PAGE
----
This is a book that is not funny if you read it aloud. But hopefully it will make you laugh out loud It is a book to read on your own, imagining how poor Nigel Moleworth ever got through school at all.  Remember too that this is not a new publication.  This was published back in the 1960s, and is about life in a public (private for US readers) school.  I read it several times in my teens, and I have a copy in the house now for guests to read.  Whether they do or not is another thing - but it's there!

Friday, 29 April 2016

The Light Between Oceans - M L Stedman


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                                                                    Tom Sherborne is a lighthouse keeper on an island off the West coast of Australia.  He fought in Europe in WW1, got a gong for his bravery, and desparately tries to keep his feelings and his memories of that time deep inside himself.  When he meets Isobel on shore leave, he is so struck with her and his feelings for her he can think of nothing else, and so, three months later, when he again is on shore, he asks her to marry him and she accepts.  So Tom and Izzie start their married life, on their own, on a tiny island where they can just be themselves, and their early days are a joy - until the first miscarriage.

I have never lost a child, never borne a child, but it is obvious that the first loss hurts, the second loss is even more painful to both Izzie and Tom and there are more heartbreaks to bear as the years pass.  Until, that is, the day when a boat washes ashore.  In that boat is a dead man and a living baby.  As a lighthouse keeper, Tom must report the findings and Izzie knows that - but begs for just one day with the baby before he telegraphs his report. 

The results of her plea form the rest of the story.  A story so sad that I couldn't read too much at a time because I just knew that bad things were around the corner on the next page or two.  But of course, one always wants to get to the end of a good read, and there will be many twists and turns before the last page.  I liked this very much, even though it was a heartbreaking tale for most of the characters.  Well written, with a good feel for the place and the time, I can recommend this, but do bear in mind that the story is about a child who has lost one mother but found another and that like real life, it will not be all blue skies.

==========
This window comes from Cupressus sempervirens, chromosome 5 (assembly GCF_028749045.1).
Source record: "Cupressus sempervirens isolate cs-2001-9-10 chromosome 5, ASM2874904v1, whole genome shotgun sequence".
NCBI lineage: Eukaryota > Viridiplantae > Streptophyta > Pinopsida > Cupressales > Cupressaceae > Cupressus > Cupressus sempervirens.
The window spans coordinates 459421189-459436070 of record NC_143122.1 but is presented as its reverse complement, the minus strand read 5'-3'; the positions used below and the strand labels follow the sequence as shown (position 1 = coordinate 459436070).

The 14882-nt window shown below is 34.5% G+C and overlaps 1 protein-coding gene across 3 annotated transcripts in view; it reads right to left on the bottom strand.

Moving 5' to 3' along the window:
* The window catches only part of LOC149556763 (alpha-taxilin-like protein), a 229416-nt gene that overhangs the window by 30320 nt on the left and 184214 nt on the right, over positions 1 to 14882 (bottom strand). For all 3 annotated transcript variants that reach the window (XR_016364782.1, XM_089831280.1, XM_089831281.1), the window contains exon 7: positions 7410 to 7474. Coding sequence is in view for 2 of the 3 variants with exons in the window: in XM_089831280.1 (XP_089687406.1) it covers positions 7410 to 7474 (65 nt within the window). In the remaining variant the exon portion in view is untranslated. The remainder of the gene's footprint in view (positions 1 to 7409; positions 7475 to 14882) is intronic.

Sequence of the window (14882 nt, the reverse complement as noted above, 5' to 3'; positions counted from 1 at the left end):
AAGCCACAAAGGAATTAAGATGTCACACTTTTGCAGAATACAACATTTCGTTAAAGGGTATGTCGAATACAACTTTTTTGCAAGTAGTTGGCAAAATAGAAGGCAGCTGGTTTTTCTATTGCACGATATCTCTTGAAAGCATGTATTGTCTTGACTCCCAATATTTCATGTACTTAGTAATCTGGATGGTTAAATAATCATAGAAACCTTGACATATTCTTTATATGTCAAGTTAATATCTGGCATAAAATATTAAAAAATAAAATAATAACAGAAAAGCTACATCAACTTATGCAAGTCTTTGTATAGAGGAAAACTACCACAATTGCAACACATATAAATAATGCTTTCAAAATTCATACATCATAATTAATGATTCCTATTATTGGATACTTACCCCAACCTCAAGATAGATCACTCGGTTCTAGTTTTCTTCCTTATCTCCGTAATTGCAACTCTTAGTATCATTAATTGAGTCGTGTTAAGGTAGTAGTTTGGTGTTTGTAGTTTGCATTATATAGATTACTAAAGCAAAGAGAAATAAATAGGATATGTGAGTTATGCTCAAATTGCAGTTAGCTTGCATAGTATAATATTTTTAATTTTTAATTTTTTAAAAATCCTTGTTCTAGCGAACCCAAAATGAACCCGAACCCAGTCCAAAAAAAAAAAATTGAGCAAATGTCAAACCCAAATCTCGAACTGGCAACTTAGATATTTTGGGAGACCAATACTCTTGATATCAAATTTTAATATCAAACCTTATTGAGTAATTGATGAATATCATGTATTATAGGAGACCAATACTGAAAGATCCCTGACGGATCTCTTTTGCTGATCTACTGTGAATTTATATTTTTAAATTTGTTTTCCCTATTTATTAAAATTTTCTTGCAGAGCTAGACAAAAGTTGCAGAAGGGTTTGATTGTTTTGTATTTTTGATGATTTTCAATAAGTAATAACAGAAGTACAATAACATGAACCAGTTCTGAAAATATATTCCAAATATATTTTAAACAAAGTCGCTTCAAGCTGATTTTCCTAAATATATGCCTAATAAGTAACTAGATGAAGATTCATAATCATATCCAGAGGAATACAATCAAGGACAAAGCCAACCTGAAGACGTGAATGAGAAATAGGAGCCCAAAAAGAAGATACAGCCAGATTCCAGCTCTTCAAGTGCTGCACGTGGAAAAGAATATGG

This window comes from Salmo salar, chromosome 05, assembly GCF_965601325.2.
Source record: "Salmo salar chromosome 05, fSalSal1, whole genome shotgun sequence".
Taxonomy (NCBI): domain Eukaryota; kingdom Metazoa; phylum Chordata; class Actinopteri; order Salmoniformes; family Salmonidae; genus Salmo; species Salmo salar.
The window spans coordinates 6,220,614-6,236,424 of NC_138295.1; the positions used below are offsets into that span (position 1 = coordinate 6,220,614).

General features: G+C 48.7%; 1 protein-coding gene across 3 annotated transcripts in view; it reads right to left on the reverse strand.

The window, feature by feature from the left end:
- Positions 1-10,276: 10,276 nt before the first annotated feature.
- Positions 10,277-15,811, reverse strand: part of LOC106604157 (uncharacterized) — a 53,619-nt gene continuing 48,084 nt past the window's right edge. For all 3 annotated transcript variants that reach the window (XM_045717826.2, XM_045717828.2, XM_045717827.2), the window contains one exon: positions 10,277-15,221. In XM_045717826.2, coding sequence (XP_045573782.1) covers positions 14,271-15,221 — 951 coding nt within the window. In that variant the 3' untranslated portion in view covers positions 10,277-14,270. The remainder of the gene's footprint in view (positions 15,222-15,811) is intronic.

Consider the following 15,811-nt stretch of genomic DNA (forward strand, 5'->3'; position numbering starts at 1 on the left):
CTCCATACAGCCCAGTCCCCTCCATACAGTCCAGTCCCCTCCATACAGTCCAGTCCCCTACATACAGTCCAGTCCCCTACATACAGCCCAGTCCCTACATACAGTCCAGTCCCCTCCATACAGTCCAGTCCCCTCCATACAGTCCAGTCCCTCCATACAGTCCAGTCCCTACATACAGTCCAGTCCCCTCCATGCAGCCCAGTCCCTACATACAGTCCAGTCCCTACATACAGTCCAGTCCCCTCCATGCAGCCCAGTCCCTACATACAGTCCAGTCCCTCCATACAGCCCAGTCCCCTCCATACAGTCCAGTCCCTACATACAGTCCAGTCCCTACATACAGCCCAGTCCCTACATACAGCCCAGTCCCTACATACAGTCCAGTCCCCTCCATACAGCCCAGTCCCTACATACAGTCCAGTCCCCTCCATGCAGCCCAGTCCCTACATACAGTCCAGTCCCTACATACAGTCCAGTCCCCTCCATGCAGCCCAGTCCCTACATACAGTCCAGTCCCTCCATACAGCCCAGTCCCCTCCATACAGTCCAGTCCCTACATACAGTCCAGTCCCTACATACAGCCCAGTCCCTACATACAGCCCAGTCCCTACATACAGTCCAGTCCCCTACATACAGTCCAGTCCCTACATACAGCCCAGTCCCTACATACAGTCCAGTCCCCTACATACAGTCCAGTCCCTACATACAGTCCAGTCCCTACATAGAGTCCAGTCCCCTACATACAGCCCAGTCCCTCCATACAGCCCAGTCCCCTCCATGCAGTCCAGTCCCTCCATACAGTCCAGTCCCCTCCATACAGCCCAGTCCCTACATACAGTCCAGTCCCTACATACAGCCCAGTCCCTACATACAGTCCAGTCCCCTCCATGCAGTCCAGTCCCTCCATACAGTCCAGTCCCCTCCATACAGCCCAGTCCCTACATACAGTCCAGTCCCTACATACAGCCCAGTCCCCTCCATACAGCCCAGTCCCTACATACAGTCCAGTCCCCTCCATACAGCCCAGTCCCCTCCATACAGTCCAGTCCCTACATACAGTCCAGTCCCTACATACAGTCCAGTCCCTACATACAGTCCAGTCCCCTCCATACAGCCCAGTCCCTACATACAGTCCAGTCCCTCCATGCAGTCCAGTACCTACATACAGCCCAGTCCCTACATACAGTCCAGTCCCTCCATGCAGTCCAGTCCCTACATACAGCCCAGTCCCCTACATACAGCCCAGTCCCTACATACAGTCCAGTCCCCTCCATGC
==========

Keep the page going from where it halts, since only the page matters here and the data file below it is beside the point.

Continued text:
Monday, 25 April 2016

British Home Stores - how did that happen?

Yet another chain on the decks and I have steam coming out of my ears..... this morning I heard someone say that they just didn't move fast enough when Primark arrived on the high street.

WHAT????  Primark arrived at least 20 years ago, didn't they?  Well, yes, they did - the first Primark store was in Derby in 1 9 7 3 ...yes, that's right, 1973.  OK, OK, I know that it didn't spread to every town very fast, but to say that BHS didn't move fast enough - they've had a long time to move, haven't they?  So let's  leave Primark out of it.

The Verdant Green (you know who I mean) sold BHS to the current owner for £1 just a few years ago, after he gained a knighthood for services to retail.  He's got a lovely luxury yacht now, and today, in a tiny fit of guilt perhaps, offered some of his own millions to pour back into the pension pot.  Mmmmmm.

And did you know that someone or other sold BHS franchises to places outside the UK?  There's one in the Falklands;  one in Bahrain too (would you go there on holiday and then, spotting BHS, say "ooh, lovely, must just pop in for some knickers?).

I'm not a business person.  But it seems to me that if you could not compete with a cheapo but popular store like Primark, maybe you should have got out of the clothing business some years ago, and revamped to make yourself a chain of just  "Home" Stores.  Yes?

So all those staff can only be paid until the end of this month, and goodness only knows how much all those pensions will be worth after this lot.  Remember Comet?  The same scenario. 

Is it only me that gets bloomin' cross about this sort of thing?  Poor show.


Thursday, 21 April 2016

Wonder - R J Palacio

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August (Auggie) is a child with a facial disfigurement.  He will tell you about that at the beginning of the book but he won't actually describe himself.  What he will do is to tell you about his family, his dog, and his first year at school following his homeschooling regime by his mother.